Make sure you’re meeting billing requirements for telehealth visits. During the national health emergency, the Centers for Medicare and Medicaid Services (CMS) and many private payers are treating — and reimbursing — virtual visits as they would in-person visits. PatientPop has published a helpful reimbursement guide for your reference. In addition, always contact your payers and state associations to confirm regulations and requirements.
As your practice gains firmer footing in this new environment, you can use all the technical tools in your arsenal to establish greater business stability.
Continue using telehealth in ways you already have (especially if rule waivers are still in place), and enjoy one new, notable advantage: both you and your patients will have experienced the convenience of virtual care and are likely to favor it. Now that it’s become an established component of care delivery, take time to create a telehealth strategy at your practice:
It’s also important as ever to communicate with patients. Do they know if they can book a virtual appointment online? Or if they can enter payment information for secure payments to your practice?
If they’re coming to an in-person visit, should they wait in their car instead of the waiting room? What protocols are in place to keep everyone safe — including your providers?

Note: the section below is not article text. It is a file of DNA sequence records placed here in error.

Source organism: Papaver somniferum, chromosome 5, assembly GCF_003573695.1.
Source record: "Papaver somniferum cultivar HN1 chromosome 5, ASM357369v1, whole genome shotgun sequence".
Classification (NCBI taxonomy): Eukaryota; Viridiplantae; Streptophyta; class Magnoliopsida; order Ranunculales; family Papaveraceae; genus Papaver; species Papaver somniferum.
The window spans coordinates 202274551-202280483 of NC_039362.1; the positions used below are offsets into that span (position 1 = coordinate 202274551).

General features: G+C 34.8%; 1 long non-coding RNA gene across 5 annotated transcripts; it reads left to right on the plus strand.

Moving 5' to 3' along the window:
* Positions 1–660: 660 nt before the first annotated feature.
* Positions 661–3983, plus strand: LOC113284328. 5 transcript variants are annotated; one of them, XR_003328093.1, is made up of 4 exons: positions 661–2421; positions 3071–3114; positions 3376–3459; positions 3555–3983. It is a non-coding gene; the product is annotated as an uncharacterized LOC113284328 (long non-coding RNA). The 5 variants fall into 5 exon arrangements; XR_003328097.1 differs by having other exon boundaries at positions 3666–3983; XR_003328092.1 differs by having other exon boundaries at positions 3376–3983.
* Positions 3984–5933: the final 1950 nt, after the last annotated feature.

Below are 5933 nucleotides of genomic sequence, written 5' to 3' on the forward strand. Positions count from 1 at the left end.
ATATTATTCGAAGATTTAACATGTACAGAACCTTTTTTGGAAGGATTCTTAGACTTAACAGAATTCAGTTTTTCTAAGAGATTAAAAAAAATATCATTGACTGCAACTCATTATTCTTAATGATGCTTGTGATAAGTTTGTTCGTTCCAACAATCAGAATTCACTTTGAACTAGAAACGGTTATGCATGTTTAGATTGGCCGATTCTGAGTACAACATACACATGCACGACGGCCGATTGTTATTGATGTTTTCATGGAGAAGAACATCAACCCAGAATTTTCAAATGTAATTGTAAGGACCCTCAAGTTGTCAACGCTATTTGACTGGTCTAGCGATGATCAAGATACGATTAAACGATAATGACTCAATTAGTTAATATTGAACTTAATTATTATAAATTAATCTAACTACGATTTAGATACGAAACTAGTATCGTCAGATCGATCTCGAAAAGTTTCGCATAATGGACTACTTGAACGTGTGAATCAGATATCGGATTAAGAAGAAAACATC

As your procedures change, share updated information with your patients via email, and reinforce them in appointment reminders and text messages, when applicable.
Through this combination of virtual appointment offerings and transparent communication, you’ll continue to instill trust in your patients while meeting their demand. That’s a surefire way to gain positive reviews and build up your online reputation.
It’s widely understood that, with time, your healthcare practice will continue to “open up” — accepting a greater volume of in-office visits, and being more accustomed to new safety procedures and a new workflow.
This is the point at which your practice can flourish in your market:
Now’s the time to continue expanding your web presence as well: build out your blog, give additional visibility to telehealth on your website, and budget for Google ad buys to ensure you’re at the top of results for services your prospective patients search for.
It’s important to note that the video-only tool you may have chosen for virtual care during a time of survival may become increasingly frustrating, as well as non-HIPAA-compliant. When considering the right telehealth platform for your practice, think beyond immediate needs. The shift to telehealth as a major care component is here now, and is here to stay.
For optimal long-term practice benefits, your telehealth service should be integrated into your overall practice strategy. Look ahead now to identify telehealth services that make the most of patient experience technologies such as digital intake forms, online scheduling, appointment reminders, secure online payment, and patient satisfaction surveys.
The choices you make now can keep you performing well during a time of unparalleled challenges, and achieving all-new growth as the situation — and the entire industry — continue to evolve.